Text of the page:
Simultaneous monthly sand fly captures in different ecological niches throughout the year enabled us to evaluate species diversity, seasonality, and abundances at different sites in different environments. As in other sand fly studies in the Brazilian cerrado and forested environments (Costa et al. 2007, Campbell-Lendrun et al. 2000, Luz et al. 2000), we found minimal seasonality of L. whitmani in Amaraji, although it was taken in greater numbers between March and June, when precipitation is increasing in the region. Increasing the frequency of sampling could result in clearer definition of peaks of abundance and better association with climatic events. Determining seasonal trends of sand fly populations is difficult since high variability characterizes nightly capture rates. L. whitmani was also seen to be most associated with peridomiciliary environments, emphasizing its potential vectorial importance to humans within these habitats. Curiously, in Mato Grosso do Sul, no marked seasonality was observed in this species, and it was present in larger numbers in forested habitats rather than in anthropogenic sites (Galati et al. 1996).

Seasonality was most evident in samples from forested sites, with captures of all species concentrated in March through May at the beginning of the rainy season. Besides L. whitmani, other common species included L. evandoi, L. tupynambai, and L. complexa. The latter species has been identified as an important vector associated with autochthonous ACL transmission in Para state, in the Amazon region, and other Atlantic Forest sites in Pernambuco (Souza et al. 1996, Andrade et al. 2005, Carvalho et al. 2007). Our results nonetheless reinforce the role of L. whitmani as the dominant vector of ACL transmission in this region, as even in samples at forested sites, it was the dominant species.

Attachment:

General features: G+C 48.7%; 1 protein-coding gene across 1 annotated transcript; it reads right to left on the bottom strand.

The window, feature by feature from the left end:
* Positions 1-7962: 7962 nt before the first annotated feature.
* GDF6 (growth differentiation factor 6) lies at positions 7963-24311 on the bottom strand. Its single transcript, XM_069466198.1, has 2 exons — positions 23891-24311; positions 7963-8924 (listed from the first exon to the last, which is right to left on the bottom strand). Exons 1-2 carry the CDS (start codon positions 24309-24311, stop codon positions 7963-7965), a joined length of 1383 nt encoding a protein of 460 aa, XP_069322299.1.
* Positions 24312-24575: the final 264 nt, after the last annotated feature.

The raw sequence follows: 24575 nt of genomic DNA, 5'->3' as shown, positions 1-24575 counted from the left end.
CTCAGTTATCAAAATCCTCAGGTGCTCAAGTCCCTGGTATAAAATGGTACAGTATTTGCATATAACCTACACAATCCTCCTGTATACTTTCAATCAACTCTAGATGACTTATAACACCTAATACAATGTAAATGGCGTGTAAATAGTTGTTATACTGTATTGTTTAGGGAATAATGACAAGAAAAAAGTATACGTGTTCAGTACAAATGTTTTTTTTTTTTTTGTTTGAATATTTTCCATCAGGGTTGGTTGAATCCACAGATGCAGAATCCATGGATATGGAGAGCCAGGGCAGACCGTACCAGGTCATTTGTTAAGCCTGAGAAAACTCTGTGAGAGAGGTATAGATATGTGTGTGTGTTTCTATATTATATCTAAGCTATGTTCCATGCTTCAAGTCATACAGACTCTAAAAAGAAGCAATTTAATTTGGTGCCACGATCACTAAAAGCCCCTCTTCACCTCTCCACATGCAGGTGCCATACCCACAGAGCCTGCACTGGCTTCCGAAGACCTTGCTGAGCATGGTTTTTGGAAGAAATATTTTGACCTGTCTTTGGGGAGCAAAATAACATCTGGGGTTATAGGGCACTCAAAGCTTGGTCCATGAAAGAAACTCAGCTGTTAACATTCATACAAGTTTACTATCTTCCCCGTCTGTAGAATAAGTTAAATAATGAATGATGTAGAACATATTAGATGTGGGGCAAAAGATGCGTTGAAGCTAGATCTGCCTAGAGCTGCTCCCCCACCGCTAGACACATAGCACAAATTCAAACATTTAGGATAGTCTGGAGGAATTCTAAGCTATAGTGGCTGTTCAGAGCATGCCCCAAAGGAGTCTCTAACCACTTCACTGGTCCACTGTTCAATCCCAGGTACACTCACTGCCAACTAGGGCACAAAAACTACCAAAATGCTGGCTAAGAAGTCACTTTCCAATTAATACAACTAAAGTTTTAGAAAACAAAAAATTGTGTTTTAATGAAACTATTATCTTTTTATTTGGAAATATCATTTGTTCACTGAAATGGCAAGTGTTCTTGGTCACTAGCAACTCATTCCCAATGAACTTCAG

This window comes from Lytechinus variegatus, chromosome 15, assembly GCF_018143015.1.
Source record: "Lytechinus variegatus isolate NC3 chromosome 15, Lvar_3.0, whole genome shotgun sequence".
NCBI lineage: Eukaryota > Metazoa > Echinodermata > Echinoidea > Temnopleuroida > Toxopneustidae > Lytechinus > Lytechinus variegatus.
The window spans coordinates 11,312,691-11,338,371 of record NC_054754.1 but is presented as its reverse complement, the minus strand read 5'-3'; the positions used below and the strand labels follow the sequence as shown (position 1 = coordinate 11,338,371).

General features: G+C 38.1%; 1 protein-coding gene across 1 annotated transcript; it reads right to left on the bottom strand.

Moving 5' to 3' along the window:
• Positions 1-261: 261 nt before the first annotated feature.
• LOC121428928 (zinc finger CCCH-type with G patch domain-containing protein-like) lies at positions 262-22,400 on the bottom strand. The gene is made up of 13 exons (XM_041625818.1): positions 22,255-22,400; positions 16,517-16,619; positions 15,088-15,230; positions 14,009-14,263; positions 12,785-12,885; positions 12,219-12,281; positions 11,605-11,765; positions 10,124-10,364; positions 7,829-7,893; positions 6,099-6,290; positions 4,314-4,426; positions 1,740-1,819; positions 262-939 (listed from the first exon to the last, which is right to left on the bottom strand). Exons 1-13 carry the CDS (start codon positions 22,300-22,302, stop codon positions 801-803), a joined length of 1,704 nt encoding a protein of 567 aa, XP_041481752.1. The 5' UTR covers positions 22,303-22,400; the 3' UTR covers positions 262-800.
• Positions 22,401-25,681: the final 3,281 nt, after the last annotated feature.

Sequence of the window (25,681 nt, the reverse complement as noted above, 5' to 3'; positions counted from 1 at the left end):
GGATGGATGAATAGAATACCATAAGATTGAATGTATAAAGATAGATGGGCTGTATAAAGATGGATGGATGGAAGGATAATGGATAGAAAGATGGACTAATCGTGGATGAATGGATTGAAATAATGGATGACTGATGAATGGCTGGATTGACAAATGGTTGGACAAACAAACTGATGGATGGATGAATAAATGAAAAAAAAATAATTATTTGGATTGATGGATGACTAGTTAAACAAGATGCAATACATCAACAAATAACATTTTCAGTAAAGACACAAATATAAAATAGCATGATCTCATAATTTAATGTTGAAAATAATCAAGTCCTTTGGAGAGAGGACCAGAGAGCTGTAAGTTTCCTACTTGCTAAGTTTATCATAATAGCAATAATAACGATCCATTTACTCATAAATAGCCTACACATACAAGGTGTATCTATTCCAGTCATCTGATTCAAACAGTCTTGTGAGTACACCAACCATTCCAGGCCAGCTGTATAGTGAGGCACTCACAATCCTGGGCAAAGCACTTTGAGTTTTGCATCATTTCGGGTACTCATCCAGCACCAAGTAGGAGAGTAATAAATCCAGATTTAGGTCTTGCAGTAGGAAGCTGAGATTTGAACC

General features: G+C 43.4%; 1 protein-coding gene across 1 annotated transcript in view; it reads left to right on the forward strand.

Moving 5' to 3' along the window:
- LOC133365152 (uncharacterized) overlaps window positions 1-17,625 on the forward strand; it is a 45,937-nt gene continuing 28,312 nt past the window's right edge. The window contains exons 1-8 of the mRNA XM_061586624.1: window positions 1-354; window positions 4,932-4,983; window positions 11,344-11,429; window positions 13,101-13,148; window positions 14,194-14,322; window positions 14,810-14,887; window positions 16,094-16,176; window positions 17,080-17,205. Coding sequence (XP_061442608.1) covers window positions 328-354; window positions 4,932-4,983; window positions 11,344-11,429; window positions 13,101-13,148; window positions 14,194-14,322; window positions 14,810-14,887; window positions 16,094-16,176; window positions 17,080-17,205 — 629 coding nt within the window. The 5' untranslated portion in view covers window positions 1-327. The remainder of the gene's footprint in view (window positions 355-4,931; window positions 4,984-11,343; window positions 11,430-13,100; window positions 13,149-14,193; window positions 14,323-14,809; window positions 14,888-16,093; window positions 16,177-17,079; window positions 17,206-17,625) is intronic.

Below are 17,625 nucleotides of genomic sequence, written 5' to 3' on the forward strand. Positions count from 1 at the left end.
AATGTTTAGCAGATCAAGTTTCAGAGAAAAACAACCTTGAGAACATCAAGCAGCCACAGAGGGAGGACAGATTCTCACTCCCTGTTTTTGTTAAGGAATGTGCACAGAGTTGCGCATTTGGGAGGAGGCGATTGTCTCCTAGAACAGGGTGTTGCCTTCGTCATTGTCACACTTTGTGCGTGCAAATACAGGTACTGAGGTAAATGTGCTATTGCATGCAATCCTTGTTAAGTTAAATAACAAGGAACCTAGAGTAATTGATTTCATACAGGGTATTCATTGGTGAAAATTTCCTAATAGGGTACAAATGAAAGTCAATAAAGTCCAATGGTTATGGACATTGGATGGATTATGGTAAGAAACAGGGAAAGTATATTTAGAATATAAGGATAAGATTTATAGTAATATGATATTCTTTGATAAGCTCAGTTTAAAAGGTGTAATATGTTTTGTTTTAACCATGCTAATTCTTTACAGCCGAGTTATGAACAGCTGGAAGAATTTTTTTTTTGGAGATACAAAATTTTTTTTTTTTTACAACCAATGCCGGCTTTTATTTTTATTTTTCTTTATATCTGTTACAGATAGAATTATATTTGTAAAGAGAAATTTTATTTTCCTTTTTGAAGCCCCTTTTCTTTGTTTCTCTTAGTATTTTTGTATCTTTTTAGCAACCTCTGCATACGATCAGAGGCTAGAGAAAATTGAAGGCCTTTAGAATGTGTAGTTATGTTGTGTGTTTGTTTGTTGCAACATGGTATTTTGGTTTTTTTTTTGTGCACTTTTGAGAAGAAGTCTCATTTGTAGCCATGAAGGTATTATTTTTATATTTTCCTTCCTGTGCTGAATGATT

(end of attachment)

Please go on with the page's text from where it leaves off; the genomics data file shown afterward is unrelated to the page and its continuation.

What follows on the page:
L. whitmani populations have been studied and characterized in terms of host and site preferences, dispersal, genetic variation, and natural infection rates (Campbell-Lendrum et al. 1999a,b). L. whitmani were significantly more attracted to humans than to dogs or chickens, showing very anthropophilic behavior. Experimental comparisons of anthropophily between geographically separated populations of this species have been developed (Campbell-Lendrum et al. 1999b, 2000). Comparing levels of anthropophily between sand fly species and populations of the same species from different geographical regions is complicated due to variations in their relative density. With these limitations in mind it would seem that the North-South and Amazonian mitochondrial lineages of L. whitmani are more anthropophilic than the North-Eastern lineage. Intraspecific comparisons among non-Amazonian sites suggest that L. whitmani is less anthropophilic than L. intermedia but more so than L. longipalpis (Brazil et al. 1991, Campbell-Lendrum et al. 1999a).

The combination of present and past studies on the biology of L. whitmani reinforce its status as the principal vector of ACL in peridomicillary and degraded forest habitats in the Atlantic rainforest zone of Pernambuco state. Such data sets will also enable us to make spatial associations of sand fly distributions with ACL cases, characterization of sand fly ecological niches, and forecasting of seasonal spatial activity patterns.

Acknowledgments

  1. Top of page
  2. ABSTRACT:
  3. INTRODUCTION
  4. MATERIALS AND METHODS
  5. RESULTS
  6. DISCUSSION
  7. Acknowledgments
  8. REFERENCES CITED

This study was supported financially by grant from CNPq (410481/2006–8).

REFERENCES CITED

  1. Top of page
  2. ABSTRACT:
  3. INTRODUCTION
  4. MATERIALS AND METHODS
  5. RESULTS
  6. DISCUSSION
  7. Acknowledgments
  8. REFERENCES CITED